(2011) Grey matter really matters: learning opportunities and learning experiences of older people using social care services in England

in QualitativeTrish Hafford-Letchfield, Middlesex University, UK

This article reports on the findings of a small qualitative study, conducted in 2009, in which 20 in-depth interviews with older people using social care services in two different locations in England were used to explore learning needs and experiences within the context of social care provision. The findings suggest that exploration of the nature of learning and nurturing of more pedagogical approaches within traditional care provision have potential for achieving a more person-centered approach in social care. Based on a model developed by McClusky (1974), four potential areas of learning are explored in line with contemporary models of service user participation and involvement to be found in the social care literature. The findings from this study tentatively suggest that paying attention to older people’s learning needs within social care interventions may offer important vehicles for promoting self-directed care.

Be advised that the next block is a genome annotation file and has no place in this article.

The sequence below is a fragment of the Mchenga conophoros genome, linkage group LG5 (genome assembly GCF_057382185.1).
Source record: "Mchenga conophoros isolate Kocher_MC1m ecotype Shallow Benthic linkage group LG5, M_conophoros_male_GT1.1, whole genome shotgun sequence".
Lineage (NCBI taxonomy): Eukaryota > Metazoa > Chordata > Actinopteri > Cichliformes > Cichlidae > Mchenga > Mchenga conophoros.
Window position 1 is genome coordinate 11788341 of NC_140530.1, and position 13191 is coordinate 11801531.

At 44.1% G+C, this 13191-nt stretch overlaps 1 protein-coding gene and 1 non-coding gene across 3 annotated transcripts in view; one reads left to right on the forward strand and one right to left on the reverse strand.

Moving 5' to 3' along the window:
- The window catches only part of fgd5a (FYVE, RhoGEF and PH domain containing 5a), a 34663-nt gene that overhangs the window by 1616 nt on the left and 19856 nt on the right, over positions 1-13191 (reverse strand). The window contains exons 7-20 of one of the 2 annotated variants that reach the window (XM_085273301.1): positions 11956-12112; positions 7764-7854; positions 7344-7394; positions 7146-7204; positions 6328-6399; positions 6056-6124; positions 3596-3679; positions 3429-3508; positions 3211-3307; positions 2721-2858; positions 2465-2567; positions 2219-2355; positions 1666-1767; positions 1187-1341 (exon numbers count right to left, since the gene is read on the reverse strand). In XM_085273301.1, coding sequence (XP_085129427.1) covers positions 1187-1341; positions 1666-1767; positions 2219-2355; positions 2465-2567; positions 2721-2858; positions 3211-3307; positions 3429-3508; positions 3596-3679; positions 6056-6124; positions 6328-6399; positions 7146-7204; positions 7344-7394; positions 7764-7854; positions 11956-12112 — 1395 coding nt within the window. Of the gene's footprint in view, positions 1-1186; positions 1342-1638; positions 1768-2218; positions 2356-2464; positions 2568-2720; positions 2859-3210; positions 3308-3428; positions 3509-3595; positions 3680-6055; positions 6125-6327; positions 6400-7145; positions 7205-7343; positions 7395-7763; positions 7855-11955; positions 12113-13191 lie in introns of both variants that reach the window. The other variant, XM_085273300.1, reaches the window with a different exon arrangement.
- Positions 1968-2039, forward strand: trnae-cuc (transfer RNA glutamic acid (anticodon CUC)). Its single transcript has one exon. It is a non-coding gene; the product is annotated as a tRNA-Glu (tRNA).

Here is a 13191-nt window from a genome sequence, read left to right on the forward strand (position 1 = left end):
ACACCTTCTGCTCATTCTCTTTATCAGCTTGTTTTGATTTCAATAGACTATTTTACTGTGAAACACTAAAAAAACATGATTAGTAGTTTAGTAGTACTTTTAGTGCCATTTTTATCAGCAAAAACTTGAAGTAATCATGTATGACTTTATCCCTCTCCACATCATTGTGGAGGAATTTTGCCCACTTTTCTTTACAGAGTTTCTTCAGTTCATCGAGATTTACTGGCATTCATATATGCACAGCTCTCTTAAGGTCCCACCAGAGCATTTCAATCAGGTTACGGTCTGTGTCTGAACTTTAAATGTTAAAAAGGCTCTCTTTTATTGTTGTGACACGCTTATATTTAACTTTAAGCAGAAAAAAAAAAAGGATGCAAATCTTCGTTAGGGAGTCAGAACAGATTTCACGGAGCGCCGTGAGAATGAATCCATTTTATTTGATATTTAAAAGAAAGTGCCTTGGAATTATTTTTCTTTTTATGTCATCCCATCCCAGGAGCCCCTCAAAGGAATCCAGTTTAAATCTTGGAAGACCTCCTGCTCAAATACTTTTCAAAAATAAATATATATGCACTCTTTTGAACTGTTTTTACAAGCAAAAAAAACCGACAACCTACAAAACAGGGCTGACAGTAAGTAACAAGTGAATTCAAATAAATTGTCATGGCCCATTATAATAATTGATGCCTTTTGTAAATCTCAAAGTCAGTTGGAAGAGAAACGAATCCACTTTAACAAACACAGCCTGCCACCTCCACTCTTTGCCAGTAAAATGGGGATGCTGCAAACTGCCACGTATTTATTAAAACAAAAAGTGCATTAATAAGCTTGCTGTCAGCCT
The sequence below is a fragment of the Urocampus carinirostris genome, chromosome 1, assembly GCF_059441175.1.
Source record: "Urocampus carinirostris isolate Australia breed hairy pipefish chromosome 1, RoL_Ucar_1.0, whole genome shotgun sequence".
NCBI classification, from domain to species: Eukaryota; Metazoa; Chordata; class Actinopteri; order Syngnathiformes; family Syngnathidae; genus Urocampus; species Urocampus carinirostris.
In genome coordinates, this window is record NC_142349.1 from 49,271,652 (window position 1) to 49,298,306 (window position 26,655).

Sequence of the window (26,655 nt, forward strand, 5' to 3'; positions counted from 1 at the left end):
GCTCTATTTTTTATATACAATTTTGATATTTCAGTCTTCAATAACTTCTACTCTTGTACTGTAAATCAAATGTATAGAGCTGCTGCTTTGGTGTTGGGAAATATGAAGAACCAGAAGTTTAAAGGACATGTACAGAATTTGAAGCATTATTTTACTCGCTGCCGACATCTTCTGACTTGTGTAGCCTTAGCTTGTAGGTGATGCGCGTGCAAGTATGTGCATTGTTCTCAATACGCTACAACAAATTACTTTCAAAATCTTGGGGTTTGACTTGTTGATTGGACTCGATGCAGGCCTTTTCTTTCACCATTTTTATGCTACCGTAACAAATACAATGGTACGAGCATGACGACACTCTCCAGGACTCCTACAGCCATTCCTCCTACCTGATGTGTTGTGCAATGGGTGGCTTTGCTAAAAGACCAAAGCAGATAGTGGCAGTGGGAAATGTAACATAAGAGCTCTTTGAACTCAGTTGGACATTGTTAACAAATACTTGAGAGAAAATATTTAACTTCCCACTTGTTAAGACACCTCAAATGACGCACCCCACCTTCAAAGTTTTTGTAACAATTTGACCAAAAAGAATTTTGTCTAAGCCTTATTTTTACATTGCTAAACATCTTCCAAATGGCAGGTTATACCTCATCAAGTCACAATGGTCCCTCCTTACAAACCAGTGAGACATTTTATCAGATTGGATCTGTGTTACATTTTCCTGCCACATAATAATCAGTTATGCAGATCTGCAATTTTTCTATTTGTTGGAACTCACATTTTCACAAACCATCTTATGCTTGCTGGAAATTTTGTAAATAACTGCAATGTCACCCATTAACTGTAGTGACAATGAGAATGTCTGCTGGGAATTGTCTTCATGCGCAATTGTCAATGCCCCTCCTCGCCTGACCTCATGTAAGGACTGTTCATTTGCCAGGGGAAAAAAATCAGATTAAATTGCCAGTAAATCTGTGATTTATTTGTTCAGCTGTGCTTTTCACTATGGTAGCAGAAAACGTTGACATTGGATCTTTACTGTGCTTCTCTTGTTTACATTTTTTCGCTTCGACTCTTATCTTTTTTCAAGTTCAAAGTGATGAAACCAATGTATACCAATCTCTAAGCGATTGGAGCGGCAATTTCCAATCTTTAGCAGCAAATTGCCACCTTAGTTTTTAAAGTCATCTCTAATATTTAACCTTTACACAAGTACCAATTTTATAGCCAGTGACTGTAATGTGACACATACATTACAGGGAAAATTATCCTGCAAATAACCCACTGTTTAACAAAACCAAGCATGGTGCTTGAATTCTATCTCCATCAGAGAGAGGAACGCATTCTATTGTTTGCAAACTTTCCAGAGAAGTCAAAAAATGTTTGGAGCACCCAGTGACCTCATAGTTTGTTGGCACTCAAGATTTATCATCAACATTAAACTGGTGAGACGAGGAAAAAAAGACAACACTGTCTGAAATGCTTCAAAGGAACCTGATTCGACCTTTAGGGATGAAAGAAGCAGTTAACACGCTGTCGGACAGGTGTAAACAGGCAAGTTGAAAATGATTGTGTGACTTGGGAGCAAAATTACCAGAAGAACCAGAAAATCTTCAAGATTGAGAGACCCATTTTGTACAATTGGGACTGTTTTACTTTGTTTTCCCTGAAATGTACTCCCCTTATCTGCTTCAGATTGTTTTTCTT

International Journal of Education and Ageing, Vol. 2, No. 1, 339–356, September 2011, ISSN: 2044-5458


lifelong learning, older people, social care, person-centred care, self-directed care.

Files to download

  • Hafford-Letchfield, IJEA Vol 2 No 1.pdf

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